Eur Wedge On De Edge


People who control governments and want to maintain their positions would and could make the decision to do so if they felt it to be jeopardized (by people not paying their debts and paying back what they owe them for stuff that they’ve bought, etc.).

As you’ve said, it’s happened before. It could happen again. It wouldn’t be the first morning that I’d be worried about. It would be the following ones.

At the moment in socialist Europe the way it is that even those who don’t work get incomes. Some of them get incomes more than those who would work for less. There is actually a strong impetus at low earning levels in this country to choose not to work and to enjoy relatively better conditions (in some respects, not all admittedly).

So it’s actually those who are unemployed that are holding onto power. They’ve become used to handouts. And the receiving of them. They are likely to vote and to swing in a political way to those who ensure their payments.

If unemployment goes to 50% (we’re near enough to that already in this country if you consider unemployment without age boundaries). Note that we’ve got more people not working than we do who are (not necessarily unemployed (i.e. include children, the sick, the old age etc), but the economic end point is essentially the same).

It’s a very sad state of affairs.


The ruling elites in many countries could have their Euro debts effectively written off if they left the Euro and denominated their debt into a new local currency they could print themselves.


They’re not worried about their debts, they’ll get the plebs to pay them. It’s their lifestyles they’re concerned about and if leaving the euro threatens that then they’ll stay in.


with what happened in cyprus and their “bailin” of depositors and with the increased likelyliness of our “pillar” banks needing more money do you think its possible they would ever consider going below the 100k limit? I have only modest savings but increasingly I think it would be best to spread my money across a few accounts just in case… or maybe the paranoia is getting to me!


Do everything possible to protect yourself - after the pension fund levy nothing is off limits.


Never say never but I can’t see deposit holders under 100k being subject to haircuts.


If I had to guess the consequences of a bail-in and capital controls I would have predicted riots, looting, mass protest, civil disobedience and politicans being lynched. Since none of that happened in Cyprus the government must be confident about pulling the same trick here without upsetting the status quo.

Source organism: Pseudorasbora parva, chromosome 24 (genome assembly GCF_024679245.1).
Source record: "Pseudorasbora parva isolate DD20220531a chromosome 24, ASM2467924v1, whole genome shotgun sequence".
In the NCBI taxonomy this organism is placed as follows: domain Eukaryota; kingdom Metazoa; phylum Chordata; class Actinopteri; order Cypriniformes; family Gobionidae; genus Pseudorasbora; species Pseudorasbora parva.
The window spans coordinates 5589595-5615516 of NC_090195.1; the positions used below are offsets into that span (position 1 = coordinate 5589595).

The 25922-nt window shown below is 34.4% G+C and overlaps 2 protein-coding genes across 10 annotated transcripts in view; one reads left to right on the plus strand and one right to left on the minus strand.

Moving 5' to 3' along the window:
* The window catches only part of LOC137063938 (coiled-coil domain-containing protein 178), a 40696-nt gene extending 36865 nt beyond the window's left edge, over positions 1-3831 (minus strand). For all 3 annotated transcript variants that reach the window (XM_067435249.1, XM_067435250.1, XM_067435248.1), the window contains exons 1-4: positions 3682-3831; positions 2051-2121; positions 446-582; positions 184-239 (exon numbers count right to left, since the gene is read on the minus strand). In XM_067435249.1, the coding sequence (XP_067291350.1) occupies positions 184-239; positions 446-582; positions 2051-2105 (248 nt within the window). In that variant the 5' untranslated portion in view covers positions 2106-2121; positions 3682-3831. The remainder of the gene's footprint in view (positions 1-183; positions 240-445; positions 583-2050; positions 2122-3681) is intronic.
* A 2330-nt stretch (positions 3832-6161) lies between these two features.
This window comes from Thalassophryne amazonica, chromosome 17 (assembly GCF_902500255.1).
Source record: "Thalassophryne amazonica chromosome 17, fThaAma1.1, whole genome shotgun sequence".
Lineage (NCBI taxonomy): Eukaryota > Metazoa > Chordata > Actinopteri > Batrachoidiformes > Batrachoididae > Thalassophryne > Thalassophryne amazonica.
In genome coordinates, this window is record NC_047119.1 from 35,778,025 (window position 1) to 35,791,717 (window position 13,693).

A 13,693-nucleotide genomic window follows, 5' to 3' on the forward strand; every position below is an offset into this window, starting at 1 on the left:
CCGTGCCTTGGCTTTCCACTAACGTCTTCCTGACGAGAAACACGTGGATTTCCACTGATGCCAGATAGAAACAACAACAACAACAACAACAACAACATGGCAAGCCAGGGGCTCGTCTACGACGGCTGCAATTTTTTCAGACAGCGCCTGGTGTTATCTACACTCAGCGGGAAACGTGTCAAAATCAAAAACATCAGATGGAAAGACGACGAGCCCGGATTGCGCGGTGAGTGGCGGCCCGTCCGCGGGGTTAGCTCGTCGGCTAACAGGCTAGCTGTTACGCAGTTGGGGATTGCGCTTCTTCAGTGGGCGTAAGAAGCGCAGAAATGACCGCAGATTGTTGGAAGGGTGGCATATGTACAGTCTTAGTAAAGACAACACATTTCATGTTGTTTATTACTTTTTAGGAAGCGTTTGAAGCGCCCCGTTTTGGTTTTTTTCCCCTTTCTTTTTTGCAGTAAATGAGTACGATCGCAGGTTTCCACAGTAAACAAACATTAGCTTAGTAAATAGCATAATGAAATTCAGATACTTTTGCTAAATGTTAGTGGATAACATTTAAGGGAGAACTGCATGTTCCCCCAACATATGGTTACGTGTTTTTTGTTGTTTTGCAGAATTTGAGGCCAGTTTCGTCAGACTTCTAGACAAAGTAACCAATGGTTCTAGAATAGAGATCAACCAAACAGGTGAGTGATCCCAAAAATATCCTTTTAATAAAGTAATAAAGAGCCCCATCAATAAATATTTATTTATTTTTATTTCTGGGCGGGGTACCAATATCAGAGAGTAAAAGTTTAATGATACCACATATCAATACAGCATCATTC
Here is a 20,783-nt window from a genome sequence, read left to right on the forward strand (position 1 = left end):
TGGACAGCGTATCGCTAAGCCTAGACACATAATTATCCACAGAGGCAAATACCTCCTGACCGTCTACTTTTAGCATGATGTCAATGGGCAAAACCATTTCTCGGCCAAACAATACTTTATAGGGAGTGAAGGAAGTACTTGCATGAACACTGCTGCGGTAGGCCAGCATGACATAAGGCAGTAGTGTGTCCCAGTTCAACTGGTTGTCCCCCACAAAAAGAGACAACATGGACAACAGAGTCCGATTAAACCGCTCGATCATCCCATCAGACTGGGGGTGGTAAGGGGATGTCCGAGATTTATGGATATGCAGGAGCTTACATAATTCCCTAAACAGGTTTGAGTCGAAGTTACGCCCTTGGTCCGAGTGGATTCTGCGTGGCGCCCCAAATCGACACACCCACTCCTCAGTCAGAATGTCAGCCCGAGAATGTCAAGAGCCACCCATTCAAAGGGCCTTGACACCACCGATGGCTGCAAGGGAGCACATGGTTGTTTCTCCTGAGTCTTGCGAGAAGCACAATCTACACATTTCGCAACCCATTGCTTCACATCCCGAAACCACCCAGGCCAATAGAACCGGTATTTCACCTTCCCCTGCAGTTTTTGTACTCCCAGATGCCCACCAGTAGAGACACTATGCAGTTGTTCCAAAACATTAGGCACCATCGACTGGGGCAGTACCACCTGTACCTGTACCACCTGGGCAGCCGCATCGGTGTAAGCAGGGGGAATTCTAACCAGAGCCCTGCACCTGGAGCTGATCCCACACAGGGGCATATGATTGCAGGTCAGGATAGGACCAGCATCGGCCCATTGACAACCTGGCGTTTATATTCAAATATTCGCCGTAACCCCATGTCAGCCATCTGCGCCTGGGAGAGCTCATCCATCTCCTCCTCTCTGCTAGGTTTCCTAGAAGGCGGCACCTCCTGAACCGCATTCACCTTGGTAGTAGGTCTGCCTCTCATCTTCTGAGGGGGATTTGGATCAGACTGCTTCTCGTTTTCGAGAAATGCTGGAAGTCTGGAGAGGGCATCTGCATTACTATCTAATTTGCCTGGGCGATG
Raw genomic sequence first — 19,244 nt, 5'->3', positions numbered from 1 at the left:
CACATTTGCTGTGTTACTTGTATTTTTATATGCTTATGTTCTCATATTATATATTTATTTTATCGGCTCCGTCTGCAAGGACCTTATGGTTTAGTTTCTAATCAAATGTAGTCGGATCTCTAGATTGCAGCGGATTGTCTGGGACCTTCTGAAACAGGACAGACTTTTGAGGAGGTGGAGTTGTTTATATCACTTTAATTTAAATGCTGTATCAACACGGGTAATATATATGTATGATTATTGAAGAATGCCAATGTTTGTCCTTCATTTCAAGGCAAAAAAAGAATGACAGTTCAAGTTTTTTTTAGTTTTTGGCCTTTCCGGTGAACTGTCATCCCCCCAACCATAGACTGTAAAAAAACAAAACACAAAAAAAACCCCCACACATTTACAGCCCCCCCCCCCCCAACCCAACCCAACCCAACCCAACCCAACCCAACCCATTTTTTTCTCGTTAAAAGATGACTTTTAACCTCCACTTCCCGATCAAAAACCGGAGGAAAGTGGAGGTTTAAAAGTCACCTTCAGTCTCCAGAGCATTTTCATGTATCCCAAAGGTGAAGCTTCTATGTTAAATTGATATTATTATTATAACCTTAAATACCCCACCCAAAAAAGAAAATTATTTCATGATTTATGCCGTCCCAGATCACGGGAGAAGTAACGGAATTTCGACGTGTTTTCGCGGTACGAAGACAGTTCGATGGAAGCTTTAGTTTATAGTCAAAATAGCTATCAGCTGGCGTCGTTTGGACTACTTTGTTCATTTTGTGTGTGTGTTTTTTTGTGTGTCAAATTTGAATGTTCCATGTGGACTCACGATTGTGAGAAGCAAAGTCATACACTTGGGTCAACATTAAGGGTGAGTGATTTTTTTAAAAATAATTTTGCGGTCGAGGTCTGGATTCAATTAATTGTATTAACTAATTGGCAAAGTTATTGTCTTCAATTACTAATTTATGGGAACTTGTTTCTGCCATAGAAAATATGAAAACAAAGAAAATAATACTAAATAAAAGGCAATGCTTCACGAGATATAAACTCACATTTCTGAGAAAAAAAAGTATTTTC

A lot of people will have taken precautions on the assumption that up to 100k will be guaranteed so the bar will have to be set lower to have the desired outcome. How much lower I have no idea but whatever it is there will be a lot of people in for a shock.


Is it possible to hold a euro account in a branch of one of the ‘pillar banks’ in Northern Ireland and would that protect the funds against a bail-in???


Who knows. All of these edge cases, like UK banks with branches here, and Irish banks with branches elsewhere, will be up for grabs. You should be safe with a Euro account held abroad, but they may decide to tax it at 80% if you bring it back in. There’s a Russian saying that applies: if the shit hits the fan, prove to them that you’re not a camel.


That’s why I decided to lock in some of the decent interest rates on offer from Irish banks last year. If you’re going to get mauled anyway, you might as well do it such a way that you can still show a profit over a few years after, say, a 10% mauling (optimistic I know).


I assume my shares which make up the majority of my savings would be safe in this scenario? UK companies mostly…


Diversify diversify diversify. I wouldn’t feel comfortable holding 100% equities at the moment.


In a bail-in scenario? Would have thought so, although it’s conceivable that it depends on how they’re held.


What about an investment in German property ?


Hi Eddie long time no hear :stuck_out_tongue:


Wha, you mean Ireland? :wink:


Can’t see how that would be a problem, although you never know what taxes will apply on bringing currency back into the country.


True. But we are talking in this thread about a lot of uncertainty. I’m looking for a way to reduce that. Re the Eddie Hobbs comment, I’m not thinking in terms of a syndicate. My interest, first and foremost, is not to lose money. I’m after protection of my savings. Any gain would be considered a bonus.


Just go the German Bond route then. You now need to buy through a German bank, can’t do it direct any more.


Did that, through a stockbroker, in the first 6 months of 2012 for a small negative return. When I say that I don’t want to lose money I mean that I, at least, want to match inflation. Might take another look at bond yields though to see what’s on offer.